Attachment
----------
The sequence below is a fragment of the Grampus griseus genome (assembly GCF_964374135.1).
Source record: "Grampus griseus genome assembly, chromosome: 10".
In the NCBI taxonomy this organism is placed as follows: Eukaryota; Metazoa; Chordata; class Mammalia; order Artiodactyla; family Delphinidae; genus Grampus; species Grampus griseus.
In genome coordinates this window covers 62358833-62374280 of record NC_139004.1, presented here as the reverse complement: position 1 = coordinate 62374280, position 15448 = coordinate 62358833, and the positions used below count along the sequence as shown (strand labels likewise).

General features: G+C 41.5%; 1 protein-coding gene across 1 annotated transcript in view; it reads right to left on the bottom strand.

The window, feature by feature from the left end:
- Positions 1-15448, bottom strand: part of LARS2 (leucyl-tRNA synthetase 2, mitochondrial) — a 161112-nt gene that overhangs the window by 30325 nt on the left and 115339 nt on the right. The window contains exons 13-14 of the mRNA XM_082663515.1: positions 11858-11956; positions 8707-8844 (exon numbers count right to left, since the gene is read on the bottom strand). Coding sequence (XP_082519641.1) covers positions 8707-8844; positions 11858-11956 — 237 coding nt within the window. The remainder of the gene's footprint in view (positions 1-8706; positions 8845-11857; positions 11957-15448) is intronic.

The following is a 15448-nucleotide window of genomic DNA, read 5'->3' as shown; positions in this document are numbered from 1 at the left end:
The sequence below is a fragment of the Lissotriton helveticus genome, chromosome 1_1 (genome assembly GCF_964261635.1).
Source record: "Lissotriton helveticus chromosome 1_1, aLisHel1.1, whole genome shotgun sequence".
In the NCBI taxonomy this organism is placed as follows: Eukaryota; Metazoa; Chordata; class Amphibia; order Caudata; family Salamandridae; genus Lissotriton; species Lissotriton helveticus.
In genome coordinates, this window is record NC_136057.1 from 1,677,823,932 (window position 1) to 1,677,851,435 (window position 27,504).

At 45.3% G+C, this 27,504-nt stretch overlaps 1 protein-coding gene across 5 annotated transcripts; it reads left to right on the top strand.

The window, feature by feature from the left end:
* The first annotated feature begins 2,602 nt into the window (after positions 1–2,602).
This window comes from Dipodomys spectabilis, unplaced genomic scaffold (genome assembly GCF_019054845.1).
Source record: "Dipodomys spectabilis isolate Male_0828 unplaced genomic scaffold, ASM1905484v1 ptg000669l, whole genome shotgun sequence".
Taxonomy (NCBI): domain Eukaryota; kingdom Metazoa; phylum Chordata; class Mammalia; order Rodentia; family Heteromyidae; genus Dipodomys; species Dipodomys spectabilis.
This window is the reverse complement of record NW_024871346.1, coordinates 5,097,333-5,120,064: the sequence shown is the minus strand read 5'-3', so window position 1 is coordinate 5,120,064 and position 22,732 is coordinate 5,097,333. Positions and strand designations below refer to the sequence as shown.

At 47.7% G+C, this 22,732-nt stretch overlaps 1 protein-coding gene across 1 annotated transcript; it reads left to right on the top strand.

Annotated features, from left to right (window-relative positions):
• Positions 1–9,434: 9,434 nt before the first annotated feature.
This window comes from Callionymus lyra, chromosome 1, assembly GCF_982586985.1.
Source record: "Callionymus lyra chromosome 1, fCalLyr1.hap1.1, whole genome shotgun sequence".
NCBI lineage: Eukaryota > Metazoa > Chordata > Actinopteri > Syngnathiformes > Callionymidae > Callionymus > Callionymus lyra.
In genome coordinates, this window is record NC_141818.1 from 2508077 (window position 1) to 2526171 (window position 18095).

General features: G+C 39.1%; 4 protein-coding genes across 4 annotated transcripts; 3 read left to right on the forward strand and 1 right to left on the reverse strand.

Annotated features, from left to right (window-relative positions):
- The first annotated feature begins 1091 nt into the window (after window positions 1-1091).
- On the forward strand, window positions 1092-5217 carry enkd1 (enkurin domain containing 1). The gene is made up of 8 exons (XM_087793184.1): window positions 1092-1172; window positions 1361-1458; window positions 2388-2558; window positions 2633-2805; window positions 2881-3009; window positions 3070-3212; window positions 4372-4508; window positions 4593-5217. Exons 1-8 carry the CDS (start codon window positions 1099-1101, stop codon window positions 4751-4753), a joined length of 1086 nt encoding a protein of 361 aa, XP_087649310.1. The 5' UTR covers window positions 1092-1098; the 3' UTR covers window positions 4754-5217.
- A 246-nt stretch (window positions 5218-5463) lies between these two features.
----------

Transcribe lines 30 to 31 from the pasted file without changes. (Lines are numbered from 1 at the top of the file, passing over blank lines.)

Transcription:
- On the forward strand, window positions 1092-5217 carry enkd1 (enkurin domain containing 1). The gene is made up of 8 exons (XM_087793184.1): window positions 1092-1172; window positions 1361-1458; window positions 2388-2558; window positions 2633-2805; window positions 2881-3009; window positions 3070-3212; window positions 4372-4508; window positions 4593-5217. Exons 1-8 carry the CDS (start codon window positions 1099-1101, stop codon window positions 4751-4753), a joined length of 1086 nt encoding a protein of 361 aa, XP_087649310.1. The 5' UTR covers window positions 1092-1098; the 3' UTR covers window positions 4754-5217.
- A 246-nt stretch (window positions 5218-5463) lies between these two features.